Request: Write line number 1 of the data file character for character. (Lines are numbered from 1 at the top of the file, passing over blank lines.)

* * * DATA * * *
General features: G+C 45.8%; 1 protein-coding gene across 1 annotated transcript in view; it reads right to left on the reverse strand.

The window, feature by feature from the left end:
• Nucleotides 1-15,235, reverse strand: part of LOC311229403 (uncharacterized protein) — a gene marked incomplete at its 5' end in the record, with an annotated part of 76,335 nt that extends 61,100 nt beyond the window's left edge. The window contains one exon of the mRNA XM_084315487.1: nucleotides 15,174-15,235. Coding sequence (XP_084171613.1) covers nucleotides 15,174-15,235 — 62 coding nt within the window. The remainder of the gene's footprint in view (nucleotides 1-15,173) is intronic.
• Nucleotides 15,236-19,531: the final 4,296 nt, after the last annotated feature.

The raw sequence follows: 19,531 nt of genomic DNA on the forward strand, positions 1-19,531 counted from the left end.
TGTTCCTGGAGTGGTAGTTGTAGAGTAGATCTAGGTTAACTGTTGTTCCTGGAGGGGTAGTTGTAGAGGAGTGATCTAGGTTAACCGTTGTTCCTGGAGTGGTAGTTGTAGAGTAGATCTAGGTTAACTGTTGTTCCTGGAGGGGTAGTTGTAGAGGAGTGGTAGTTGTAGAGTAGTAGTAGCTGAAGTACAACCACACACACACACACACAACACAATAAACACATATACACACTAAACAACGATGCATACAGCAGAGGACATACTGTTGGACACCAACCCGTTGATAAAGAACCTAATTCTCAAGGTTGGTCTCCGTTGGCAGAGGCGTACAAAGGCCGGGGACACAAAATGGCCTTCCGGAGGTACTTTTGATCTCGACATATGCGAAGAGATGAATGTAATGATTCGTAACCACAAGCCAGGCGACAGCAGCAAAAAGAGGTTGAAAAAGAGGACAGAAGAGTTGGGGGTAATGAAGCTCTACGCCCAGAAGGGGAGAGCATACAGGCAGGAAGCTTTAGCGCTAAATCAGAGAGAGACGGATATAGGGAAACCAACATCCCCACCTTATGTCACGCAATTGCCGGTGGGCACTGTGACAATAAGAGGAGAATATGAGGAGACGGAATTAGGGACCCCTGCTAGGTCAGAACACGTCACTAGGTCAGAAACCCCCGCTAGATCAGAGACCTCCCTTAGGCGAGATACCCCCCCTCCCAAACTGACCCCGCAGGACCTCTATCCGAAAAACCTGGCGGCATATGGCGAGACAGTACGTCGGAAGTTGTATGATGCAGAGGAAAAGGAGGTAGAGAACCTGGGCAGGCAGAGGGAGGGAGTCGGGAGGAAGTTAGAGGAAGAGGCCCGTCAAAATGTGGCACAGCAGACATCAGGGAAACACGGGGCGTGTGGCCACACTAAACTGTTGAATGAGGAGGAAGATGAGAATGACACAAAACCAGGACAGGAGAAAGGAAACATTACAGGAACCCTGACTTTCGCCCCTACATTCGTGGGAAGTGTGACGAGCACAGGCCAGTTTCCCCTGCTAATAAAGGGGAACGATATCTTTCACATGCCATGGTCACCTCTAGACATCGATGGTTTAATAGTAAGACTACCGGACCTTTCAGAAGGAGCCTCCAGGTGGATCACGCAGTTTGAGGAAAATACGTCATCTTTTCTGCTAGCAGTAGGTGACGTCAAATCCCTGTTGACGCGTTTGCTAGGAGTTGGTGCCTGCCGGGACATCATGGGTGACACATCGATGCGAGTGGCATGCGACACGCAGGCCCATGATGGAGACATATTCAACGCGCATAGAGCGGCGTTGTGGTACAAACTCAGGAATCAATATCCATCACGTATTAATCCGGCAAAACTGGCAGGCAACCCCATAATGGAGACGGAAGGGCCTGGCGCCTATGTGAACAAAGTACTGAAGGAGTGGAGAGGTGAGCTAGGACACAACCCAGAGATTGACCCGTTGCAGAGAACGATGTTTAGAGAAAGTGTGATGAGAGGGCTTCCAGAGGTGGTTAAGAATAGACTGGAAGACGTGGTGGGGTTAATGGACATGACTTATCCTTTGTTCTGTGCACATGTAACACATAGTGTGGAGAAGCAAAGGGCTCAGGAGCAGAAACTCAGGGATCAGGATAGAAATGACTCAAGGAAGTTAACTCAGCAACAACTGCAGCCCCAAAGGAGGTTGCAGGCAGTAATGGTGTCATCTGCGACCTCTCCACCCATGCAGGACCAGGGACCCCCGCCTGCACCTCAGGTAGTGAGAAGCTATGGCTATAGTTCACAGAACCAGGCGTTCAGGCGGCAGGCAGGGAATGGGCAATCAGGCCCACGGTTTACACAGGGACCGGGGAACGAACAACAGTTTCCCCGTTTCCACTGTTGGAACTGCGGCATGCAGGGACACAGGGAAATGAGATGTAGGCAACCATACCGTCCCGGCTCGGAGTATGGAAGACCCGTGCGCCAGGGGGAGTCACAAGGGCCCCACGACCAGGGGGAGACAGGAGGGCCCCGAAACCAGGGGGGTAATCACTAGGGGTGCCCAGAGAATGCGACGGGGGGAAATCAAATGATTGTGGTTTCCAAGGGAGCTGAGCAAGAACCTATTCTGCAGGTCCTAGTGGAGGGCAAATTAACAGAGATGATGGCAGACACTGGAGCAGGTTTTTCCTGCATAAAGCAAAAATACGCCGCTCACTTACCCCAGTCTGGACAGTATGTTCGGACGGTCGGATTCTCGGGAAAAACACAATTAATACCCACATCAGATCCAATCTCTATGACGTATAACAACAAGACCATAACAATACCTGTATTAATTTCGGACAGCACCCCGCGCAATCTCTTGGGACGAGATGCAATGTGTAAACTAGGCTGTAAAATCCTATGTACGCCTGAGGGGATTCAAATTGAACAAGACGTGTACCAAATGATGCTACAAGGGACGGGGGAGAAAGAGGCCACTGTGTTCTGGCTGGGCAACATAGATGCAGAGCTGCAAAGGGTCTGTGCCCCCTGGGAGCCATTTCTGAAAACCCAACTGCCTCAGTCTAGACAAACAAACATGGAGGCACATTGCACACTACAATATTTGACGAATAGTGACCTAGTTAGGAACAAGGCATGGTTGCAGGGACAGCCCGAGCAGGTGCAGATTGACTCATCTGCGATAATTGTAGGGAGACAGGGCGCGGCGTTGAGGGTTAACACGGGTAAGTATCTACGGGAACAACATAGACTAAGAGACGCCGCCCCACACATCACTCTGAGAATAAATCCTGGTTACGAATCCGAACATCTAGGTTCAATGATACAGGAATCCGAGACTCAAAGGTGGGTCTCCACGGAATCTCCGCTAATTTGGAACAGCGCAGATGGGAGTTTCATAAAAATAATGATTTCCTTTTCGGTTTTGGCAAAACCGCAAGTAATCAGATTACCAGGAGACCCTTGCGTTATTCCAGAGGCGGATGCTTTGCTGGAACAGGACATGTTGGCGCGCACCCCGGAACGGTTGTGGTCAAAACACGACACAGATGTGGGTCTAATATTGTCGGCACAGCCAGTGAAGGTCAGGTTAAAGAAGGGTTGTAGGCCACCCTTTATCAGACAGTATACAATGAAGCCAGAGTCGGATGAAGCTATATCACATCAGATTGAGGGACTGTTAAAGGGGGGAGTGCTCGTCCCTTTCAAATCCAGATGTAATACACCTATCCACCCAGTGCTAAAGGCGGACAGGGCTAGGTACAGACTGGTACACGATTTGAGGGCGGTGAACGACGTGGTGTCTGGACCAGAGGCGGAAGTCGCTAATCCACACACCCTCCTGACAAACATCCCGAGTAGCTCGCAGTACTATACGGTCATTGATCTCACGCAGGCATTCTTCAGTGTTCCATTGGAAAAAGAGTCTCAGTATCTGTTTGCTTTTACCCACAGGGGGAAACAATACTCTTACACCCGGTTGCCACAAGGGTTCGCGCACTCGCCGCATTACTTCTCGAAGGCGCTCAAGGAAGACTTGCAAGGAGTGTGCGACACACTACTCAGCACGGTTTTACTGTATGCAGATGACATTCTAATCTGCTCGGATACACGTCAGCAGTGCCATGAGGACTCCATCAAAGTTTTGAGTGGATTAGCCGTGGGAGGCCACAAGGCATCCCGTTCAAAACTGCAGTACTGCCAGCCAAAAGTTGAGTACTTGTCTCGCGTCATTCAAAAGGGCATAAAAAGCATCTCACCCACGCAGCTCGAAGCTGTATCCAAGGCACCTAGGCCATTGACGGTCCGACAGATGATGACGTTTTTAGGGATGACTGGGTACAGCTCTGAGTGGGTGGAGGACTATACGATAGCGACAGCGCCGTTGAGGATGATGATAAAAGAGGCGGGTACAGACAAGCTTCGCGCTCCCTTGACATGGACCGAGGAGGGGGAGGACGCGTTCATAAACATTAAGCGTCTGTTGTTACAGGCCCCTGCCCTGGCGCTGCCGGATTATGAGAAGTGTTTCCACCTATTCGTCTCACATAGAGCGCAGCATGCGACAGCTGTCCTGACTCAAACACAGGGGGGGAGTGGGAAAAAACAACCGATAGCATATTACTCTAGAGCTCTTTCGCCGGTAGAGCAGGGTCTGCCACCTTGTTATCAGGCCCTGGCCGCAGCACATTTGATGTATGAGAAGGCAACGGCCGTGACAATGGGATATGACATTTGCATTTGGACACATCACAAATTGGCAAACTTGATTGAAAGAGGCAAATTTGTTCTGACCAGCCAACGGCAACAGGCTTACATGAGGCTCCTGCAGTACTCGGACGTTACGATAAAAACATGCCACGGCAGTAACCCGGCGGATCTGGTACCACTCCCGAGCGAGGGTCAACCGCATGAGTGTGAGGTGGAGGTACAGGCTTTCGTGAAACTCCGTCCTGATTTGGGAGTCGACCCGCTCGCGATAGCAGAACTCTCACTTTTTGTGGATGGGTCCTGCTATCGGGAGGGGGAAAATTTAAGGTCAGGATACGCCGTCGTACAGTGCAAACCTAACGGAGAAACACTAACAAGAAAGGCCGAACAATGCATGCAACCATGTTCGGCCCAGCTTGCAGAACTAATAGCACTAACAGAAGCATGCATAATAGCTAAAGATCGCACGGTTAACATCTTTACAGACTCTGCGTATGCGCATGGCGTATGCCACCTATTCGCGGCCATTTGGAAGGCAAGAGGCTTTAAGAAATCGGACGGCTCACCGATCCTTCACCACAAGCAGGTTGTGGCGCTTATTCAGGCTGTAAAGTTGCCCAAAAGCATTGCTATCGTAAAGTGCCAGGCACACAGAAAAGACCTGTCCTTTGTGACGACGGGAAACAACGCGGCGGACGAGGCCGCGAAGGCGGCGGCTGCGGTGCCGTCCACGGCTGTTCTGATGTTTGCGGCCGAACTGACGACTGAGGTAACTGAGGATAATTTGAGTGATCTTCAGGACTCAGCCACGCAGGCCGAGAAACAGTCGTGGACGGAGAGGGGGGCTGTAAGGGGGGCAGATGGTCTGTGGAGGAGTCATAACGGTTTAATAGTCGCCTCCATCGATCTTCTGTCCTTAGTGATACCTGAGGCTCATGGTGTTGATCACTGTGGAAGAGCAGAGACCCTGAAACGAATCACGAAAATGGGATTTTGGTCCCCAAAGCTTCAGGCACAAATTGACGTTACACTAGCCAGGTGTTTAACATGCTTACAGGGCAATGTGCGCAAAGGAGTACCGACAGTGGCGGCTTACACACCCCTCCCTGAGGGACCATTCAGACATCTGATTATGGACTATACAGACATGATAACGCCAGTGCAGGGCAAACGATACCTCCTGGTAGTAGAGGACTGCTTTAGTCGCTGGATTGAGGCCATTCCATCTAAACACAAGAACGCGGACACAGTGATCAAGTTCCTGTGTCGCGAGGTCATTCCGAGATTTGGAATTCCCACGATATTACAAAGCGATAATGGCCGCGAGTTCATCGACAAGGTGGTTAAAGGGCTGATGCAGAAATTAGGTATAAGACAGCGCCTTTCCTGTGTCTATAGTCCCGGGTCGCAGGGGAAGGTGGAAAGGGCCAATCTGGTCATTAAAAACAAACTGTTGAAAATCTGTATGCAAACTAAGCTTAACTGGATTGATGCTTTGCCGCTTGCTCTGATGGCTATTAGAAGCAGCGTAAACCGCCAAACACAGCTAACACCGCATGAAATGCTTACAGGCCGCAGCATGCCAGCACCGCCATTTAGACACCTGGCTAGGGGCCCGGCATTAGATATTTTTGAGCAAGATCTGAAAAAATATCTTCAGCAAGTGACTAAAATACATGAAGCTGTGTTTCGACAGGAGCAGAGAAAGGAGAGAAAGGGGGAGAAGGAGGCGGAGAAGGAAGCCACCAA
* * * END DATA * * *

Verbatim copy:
General features: G+C 45.8%; 1 protein-coding gene across 1 annotated transcript in view; it reads right to left on the reverse strand.